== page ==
5 Anti-Diet Tips To Stop The Yo-Yo Cycle

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I'm not a big fan of "tips" when it comes to eating. A tip should be the helpful nugget of advice that helps point you in the direction you want to go. But, when it comes to diet, it's always something like "drink three glasses of ice water before lunch!" or "use baby utensils to eat dessert." That's the kind of advice that only makes you feel more stupid. (I know, because I've done them both.)

That said, if you're stuck in the yo-yo cycle of dieting, it's hard to get out. It took me a lifetime to hit rock bottom, quit the habit, and start changing my life for real. But, if you're feeling trapped and need a way out, there's no need to wait for a dramatic epiphany. Here are a few tips that might actually help you shift gears and head in the direction you want to go. If you're truly ready to quit the diet cycle, then right here and now is a great place to start.

1. Set a new goal (not a weight-based one).
Diets are rarely just about goal weight. They're about the goal life that will happen once you've hit that magic number. Unrealistic expectations are what drive us toward dieting and what makes them fail. So, starting now, set a new goal. Perhaps it's health-related or maybe it's about your career or social life. The important thing is that you mentally unlink those things from weight. When weight is neither your goal nor your albatross, then everything else falls into perspective.

2. Get a reality check with your doctor.
Scared of the doctor? Great! Now's the perfect time to go. If you've struggled with your weight, the doctor's office might seem like a particularly dreadful place. But, the good news is that many doctors are less concerned with the number on the scale than they used to be — and even if they are, they're probably not going to shame you for it. If health is a real priority for you, go to your doctor and tell them so directly. Give them an honest and detailed picture of your lifestyle. Get a physical and ask them to go through the results with you, via phone or email, and ask them what they see as the most important things do to for your personal health. The more knowledge you have, the more empowered you are.

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3. Start a different kind of food journal.
Not the kind where you list each meal and its carb- or calorie-count, like a record of your sins. Start a journal that lets you see how food makes you feel. Take note of your hunger before eating, your fullness after, your satisfaction with the food, and if it brought up any feelings. When we're so used to quantifying food in terms of a diet's units, we forget how to treat it like food — like, the stuff we eat to stay alive. Try a month of food journaling like this and you'll begin to see your own thought and eating patterns right there on the page.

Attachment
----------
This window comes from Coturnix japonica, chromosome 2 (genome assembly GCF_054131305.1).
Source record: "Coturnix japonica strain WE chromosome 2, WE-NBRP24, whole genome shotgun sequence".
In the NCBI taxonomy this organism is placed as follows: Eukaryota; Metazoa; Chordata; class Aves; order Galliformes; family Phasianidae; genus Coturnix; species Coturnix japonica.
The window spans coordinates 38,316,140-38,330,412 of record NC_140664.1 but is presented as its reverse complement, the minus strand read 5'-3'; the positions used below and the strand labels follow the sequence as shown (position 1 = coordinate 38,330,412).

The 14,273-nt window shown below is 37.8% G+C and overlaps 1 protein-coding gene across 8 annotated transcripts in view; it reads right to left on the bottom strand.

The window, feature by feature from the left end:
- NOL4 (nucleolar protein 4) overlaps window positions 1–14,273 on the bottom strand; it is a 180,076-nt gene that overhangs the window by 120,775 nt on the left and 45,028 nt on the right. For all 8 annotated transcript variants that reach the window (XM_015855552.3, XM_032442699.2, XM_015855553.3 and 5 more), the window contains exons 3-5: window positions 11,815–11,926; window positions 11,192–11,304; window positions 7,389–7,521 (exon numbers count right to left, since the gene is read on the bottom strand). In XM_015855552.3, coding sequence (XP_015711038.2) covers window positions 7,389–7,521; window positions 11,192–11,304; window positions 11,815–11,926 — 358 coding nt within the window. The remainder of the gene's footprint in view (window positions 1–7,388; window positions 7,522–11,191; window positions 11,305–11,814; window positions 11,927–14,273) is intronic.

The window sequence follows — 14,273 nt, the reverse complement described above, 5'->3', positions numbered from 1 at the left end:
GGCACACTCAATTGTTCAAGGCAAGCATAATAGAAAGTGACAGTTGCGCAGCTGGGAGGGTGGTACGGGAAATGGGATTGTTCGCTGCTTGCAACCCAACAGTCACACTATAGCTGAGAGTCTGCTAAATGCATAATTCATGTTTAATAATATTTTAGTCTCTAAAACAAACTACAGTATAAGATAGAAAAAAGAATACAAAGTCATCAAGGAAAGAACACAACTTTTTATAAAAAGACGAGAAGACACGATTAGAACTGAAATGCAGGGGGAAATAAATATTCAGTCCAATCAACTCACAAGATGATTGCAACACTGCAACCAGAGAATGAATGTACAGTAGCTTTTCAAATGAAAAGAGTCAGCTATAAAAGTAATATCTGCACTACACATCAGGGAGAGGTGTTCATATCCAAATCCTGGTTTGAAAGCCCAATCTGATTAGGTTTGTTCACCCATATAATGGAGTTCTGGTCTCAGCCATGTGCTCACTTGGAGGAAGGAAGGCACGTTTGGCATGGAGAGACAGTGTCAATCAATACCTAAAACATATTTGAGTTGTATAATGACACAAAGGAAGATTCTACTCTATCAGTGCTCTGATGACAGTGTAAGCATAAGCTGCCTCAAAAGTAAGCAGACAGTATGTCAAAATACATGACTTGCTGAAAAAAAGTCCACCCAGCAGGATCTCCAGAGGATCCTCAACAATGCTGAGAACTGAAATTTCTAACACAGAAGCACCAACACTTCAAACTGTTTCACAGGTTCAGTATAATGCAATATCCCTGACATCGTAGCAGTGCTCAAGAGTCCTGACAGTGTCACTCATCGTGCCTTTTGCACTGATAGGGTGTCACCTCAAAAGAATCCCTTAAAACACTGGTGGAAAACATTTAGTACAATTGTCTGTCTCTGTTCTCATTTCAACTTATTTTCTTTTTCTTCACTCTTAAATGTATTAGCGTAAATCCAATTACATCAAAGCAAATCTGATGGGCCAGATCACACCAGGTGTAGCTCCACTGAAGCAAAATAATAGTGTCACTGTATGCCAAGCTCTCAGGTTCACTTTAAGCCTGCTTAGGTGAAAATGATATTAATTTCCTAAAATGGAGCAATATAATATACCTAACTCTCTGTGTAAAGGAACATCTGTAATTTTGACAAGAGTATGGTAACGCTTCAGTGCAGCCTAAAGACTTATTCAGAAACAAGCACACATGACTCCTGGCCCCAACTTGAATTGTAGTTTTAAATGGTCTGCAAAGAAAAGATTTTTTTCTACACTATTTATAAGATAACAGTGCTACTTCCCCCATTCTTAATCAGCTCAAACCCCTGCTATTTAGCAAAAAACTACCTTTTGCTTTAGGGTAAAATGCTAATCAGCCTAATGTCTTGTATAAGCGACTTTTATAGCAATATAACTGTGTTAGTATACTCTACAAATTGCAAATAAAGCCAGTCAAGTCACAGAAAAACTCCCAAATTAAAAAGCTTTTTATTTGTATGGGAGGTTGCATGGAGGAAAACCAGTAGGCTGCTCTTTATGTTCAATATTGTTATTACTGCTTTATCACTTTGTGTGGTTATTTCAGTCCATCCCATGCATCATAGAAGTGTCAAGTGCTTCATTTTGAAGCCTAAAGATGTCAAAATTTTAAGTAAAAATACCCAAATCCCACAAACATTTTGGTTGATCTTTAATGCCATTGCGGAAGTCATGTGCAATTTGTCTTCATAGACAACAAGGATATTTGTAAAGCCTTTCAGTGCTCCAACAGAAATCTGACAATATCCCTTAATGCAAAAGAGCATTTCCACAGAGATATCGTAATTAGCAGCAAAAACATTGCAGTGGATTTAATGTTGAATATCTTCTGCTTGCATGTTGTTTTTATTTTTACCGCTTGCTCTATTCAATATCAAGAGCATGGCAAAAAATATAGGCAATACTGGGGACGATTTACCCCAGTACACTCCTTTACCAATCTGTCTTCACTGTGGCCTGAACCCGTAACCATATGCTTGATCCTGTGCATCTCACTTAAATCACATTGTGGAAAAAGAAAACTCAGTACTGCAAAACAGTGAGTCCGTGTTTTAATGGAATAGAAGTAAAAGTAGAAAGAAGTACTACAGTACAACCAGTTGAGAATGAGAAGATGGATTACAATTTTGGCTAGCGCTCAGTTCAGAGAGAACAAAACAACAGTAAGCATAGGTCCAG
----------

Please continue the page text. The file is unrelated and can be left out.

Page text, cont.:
4. Quit the scale.
I know, I know. How will you know what your "progress" looks like?! How will you know if you've had a good day without that number on the scale? There's nothing inherently wrong with knowing your weight; it's just that most of us lifelong dieters are so used to defining ourselves by it. There are many good, verifiable reasons to quit the scale, but if you're trying to break the yo-yo cycle, it's crucial. The scale can boost your self-esteem or absolutely demolish it, and until that's no longer the case, you've gotta get that thing out of your bathroom.

5. Try a mindful meal.
Mindfulness is one of the simplest and most difficult practices you will ever take up. But, it's the fastest route to changing your relationship with food and the ritual of eating. I suggest starting small, as I did, and setting a goal of one mindful meal each day. That means no distractions, no screens, no other person chatting across the table. It should just be you and your plate. At first, you may find yourself so bored and antsy that you want to toss that plate across the room — that's normal. But, hang in there and you won't believe how differently you taste, consume, and feel your meal. It's worth the wait.


The Anti-Diet Project is an ongoing series about intuitive eating, rational fitness, and body positivity. You can follow my journey on Twitter and Instagram at @mskelseymiller or #antidietproject (hashtag your own Anti-Diet moments too!). Got a question — or your own Anti-Diet story to tell? Email me at kelsey.miller@refinery29.com.